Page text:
What Techniques Are Effective for Managing Treatment-Resistant Depression?


    What Techniques Are Effective for Managing Treatment-Resistant Depression?

    In the realm of mental health care, professionals employ a variety of strategies to combat treatment-resistant depression, with a Medical Director highlighting the use of TMS and Esketamine. Alongside expert opinions, we've gathered additional answers that delve into unconventional yet promising techniques. From the integration of cutting-edge therapies to the consideration of psychedelic-assisted psychotherapy, discover a spectrum of effective methods shared by industry specialists and beyond.

    • Explore TMS and Esketamine Options
    • Implement Behavioral Activation in CBT
    • Combine SNRIs with Stimulants
    • Consider Electroconvulsive Therapy
    • Investigate Ketamine Infusions
    • Evaluate Vagus Nerve Stimulation
    • Inquire About TMS Therapy
    • Research Psychedelic-Assisted Psychotherapy

    Explore TMS and Esketamine Options

    Psychiatrist on Managing Treatment-Resistant Depression

    My psychiatry practice focuses on treatment-resistant depression. We find that for many patients who have struggled to find an antidepressant medication that provides adequate relief, transcranial magnetic stimulation (TMS) can be life-changing. This FDA-approved treatment can painlessly and relatively quickly provide relief that patients have not found elsewhere. This treatment involves 20-40 minute sessions, usually five times a week for about five weeks, and involves magnetic pulses generating electrical currents in low-activity areas of the patient’s brain associated with depression. The patient does not feel these currents, but they increase activity in these brain areas and improve the patient’s symptoms and quality of life.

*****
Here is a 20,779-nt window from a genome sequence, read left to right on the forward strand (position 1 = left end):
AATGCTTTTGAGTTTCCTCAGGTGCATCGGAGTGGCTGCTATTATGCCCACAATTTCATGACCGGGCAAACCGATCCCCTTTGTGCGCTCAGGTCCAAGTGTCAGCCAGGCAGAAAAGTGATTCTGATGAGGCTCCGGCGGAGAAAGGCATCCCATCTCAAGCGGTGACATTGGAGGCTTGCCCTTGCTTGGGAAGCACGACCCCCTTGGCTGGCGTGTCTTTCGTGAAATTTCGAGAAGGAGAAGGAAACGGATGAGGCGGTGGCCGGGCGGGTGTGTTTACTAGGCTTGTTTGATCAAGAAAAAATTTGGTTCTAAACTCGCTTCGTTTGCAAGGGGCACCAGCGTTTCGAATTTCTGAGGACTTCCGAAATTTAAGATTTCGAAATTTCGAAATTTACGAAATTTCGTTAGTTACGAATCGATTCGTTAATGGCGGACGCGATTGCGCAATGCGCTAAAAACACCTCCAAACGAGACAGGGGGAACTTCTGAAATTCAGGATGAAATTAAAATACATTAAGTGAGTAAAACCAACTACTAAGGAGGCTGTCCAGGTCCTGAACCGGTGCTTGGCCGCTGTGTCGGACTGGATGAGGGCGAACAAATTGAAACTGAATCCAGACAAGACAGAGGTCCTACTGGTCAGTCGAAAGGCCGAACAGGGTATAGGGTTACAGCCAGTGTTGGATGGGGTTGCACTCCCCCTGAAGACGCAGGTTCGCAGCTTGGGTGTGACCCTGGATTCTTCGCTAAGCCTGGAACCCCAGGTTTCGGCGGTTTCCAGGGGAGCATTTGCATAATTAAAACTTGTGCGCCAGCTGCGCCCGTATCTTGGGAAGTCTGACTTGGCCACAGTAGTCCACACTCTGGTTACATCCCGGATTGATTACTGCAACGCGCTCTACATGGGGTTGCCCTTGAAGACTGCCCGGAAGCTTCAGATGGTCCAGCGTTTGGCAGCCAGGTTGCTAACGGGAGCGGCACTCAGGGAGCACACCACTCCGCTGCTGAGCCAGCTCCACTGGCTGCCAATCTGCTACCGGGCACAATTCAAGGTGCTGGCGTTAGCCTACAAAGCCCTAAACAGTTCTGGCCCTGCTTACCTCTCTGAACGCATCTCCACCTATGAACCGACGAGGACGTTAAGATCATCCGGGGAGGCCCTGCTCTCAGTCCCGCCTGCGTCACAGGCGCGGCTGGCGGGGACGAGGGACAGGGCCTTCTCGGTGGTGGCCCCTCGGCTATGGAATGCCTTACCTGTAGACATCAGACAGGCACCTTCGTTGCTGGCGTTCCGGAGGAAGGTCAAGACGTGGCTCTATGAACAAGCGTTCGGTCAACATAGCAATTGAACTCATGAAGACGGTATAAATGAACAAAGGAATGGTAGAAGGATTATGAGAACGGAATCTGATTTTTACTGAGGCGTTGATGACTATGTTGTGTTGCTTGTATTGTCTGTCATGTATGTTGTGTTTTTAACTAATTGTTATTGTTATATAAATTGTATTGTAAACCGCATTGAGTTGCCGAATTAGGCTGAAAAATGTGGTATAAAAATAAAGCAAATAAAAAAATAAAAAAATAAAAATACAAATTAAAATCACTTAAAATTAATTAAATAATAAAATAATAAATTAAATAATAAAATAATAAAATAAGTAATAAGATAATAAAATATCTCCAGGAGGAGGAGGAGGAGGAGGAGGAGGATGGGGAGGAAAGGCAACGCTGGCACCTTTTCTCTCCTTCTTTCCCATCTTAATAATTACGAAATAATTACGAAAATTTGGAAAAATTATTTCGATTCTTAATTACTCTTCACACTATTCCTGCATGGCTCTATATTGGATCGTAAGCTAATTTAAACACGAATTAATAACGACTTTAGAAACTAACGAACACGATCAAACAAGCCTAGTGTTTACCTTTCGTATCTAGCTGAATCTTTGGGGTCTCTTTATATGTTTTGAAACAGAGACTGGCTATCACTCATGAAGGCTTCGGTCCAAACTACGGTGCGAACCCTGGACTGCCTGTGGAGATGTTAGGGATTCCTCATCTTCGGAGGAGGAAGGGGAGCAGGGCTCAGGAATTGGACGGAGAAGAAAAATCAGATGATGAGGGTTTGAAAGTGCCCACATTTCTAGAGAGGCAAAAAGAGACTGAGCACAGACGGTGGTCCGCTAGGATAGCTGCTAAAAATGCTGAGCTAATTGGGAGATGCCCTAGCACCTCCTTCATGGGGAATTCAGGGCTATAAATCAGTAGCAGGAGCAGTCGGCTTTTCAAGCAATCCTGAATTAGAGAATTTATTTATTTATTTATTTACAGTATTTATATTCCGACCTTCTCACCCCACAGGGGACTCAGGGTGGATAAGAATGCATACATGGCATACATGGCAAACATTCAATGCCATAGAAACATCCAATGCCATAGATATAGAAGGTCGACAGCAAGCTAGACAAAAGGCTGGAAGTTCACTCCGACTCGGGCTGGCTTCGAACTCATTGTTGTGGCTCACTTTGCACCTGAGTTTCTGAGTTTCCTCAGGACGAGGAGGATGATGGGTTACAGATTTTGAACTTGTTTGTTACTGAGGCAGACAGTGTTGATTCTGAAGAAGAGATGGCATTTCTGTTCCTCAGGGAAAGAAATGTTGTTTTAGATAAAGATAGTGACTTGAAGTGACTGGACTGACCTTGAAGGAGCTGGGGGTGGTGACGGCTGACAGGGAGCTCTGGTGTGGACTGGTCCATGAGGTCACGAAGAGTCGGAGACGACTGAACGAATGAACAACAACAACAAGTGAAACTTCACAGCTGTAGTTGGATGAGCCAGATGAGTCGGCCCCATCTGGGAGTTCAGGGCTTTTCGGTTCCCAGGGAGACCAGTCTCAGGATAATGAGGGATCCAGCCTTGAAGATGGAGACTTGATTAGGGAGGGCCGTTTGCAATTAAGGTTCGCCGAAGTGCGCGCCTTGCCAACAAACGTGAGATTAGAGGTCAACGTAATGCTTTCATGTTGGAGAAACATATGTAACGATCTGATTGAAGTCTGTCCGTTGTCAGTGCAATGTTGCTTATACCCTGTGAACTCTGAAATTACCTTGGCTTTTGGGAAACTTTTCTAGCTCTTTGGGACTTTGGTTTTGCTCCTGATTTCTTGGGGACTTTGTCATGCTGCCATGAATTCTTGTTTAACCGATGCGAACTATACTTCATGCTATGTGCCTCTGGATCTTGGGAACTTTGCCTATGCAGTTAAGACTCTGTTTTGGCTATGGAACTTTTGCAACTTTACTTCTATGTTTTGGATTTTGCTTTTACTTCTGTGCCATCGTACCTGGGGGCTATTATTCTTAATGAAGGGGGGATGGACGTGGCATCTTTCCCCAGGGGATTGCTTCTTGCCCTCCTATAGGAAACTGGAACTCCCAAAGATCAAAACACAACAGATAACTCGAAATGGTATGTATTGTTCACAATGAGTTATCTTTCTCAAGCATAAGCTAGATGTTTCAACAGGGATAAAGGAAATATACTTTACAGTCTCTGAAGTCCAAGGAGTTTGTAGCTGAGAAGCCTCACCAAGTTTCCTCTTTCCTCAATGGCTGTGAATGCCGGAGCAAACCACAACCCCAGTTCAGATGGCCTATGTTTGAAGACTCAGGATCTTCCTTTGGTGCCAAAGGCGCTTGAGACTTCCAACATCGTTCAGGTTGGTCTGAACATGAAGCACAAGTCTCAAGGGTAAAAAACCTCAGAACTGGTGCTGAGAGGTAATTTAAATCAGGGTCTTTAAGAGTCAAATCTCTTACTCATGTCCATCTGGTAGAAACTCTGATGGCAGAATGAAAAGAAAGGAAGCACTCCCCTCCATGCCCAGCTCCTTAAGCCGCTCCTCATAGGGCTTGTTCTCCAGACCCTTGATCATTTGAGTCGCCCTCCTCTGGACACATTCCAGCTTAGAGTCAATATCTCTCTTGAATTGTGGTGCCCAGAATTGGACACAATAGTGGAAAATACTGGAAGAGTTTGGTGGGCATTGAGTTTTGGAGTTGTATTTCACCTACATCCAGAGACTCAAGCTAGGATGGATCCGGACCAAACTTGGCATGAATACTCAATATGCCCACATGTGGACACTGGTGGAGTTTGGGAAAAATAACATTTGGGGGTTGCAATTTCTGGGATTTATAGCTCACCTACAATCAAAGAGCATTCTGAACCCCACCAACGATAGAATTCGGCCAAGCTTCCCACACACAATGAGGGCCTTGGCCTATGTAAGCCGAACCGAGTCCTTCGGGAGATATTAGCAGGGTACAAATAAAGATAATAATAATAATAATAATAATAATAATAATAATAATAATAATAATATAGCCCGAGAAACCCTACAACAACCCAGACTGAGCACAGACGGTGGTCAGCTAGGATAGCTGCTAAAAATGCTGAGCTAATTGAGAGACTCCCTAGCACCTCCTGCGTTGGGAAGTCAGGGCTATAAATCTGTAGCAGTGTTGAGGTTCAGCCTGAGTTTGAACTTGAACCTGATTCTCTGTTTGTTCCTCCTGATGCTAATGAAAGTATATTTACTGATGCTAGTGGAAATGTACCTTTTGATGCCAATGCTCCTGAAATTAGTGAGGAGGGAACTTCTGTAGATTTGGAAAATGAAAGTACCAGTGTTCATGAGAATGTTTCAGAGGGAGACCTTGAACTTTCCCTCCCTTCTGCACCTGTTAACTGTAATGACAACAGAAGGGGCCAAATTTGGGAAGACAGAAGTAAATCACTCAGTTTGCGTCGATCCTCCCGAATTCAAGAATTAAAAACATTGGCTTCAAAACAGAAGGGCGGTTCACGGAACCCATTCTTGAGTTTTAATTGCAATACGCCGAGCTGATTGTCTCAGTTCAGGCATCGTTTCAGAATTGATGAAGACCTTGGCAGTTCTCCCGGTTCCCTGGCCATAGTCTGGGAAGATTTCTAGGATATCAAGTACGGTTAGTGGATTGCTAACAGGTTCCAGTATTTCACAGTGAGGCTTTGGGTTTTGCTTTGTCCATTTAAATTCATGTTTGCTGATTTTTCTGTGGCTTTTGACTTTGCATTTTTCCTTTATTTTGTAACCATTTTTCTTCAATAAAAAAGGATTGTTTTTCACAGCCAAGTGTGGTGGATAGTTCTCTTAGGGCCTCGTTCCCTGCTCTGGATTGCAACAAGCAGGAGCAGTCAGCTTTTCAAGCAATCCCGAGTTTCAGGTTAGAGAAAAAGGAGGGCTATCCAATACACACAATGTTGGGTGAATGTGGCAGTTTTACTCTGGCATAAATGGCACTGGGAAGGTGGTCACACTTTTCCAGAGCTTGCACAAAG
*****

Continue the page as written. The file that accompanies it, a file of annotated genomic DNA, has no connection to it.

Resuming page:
We have also found Spravato (esketamine nasal spray) to be a highly effective treatment for many patients with treatment-resistant depression, sometimes even on the first visit. After receiving the nasal spray, patients stay for a two-hour observation period. Typically, three sessions of treatment will be enough to evaluate whether the treatment is effective. If so, the patient will continue receiving treatment twice a week for four weeks, and then once a week for the following four weeks. Patients may also choose periodic maintenance sessions after that.

    Written by Dr. Bryan Bruno, Medical Director at Mid City TMS. Mid City TMS is a New York City-based medical center focused on treating depression.

    Name: Dr. Bryan Bruno

    Company: Mid City TMS

    Designation: Medical Director

    Website: https://www.midcitytms.com/

    Headshot: https://imgur.com/Iq9QW5U

    Dr. Bryan Bruno
    Dr. Bryan BrunoMedical Director, Mid City TMS

    Implement Behavioral Activation in CBT